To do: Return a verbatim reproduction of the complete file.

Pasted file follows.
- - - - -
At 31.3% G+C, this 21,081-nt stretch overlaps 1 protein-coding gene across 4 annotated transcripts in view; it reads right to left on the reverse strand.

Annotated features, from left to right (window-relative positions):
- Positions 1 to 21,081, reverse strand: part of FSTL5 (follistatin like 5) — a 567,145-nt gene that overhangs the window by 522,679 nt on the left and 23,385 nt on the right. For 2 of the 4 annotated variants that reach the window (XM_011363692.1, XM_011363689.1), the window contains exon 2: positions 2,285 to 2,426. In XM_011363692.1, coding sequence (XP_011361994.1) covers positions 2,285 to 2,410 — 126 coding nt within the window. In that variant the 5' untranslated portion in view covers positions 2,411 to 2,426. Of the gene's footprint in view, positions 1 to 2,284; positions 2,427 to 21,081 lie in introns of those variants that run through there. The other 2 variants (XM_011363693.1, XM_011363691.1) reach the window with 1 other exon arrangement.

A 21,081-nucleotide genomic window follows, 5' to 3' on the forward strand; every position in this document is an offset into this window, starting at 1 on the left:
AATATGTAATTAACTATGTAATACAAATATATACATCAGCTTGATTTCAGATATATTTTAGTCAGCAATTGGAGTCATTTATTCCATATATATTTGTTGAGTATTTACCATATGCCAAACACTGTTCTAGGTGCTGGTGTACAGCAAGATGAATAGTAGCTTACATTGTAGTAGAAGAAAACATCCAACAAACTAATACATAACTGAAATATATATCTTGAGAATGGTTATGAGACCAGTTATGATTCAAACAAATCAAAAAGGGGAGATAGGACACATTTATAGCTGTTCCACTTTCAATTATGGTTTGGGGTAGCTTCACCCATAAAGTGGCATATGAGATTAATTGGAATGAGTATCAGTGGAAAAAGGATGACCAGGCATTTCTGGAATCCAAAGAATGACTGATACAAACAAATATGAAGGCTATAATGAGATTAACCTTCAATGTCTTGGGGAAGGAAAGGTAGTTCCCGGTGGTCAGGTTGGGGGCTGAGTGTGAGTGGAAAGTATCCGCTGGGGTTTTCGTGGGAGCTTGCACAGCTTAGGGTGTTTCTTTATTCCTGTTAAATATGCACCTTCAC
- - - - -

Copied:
At 31.3% G+C, this 21,081-nt stretch overlaps 1 protein-coding gene across 4 annotated transcripts in view; it reads right to left on the reverse strand.

Annotated features, from left to right (window-relative positions):
- Positions 1 to 21,081, reverse strand: part of FSTL5 (follistatin like 5) — a 567,145-nt gene that overhangs the window by 522,679 nt on the left and 23,385 nt on the right. For 2 of the 4 annotated variants that reach the window (XM_011363692.1, XM_011363689.1), the window contains exon 2: positions 2,285 to 2,426. In XM_011363692.1, coding sequence (XP_011361994.1) covers positions 2,285 to 2,410 — 126 coding nt within the window. In that variant the 5' untranslated portion in view covers positions 2,411 to 2,426. Of the gene's footprint in view, positions 1 to 2,284; positions 2,427 to 21,081 lie in introns of those variants that run through there. The other 2 variants (XM_011363693.1, XM_011363691.1) reach the window with 1 other exon arrangement.

A 21,081-nucleotide genomic window follows, 5' to 3' on the forward strand; every position in this document is an offset into this window, starting at 1 on the left:
AATATGTAATTAACTATGTAATACAAATATATACATCAGCTTGATTTCAGATATATTTTAGTCAGCAATTGGAGTCATTTATTCCATATATATTTGTTGAGTATTTACCATATGCCAAACACTGTTCTAGGTGCTGGTGTACAGCAAGATGAATAGTAGCTTACATTGTAGTAGAAGAAAACATCCAACAAACTAATACATAACTGAAATATATATCTTGAGAATGGTTATGAGACCAGTTATGATTCAAACAAATCAAAAAGGGGAGATAGGACACATTTATAGCTGTTCCACTTTCAATTATGGTTTGGGGTAGCTTCACCCATAAAGTGGCATATGAGATTAATTGGAATGAGTATCAGTGGAAAAAGGATGACCAGGCATTTCTGGAATCCAAAGAATGACTGATACAAACAAATATGAAGGCTATAATGAGATTAACCTTCAATGTCTTGGGGAAGGAAAGGTAGTTCCCGGTGGTCAGGTTGGGGGCTGAGTGTGAGTGGAAAGTATCCGCTGGGGTTTTCGTGGGAGCTTGCACAGCTTAGGGTGTTTCTTTATTCCTGTTAAATATGCACCTTCAC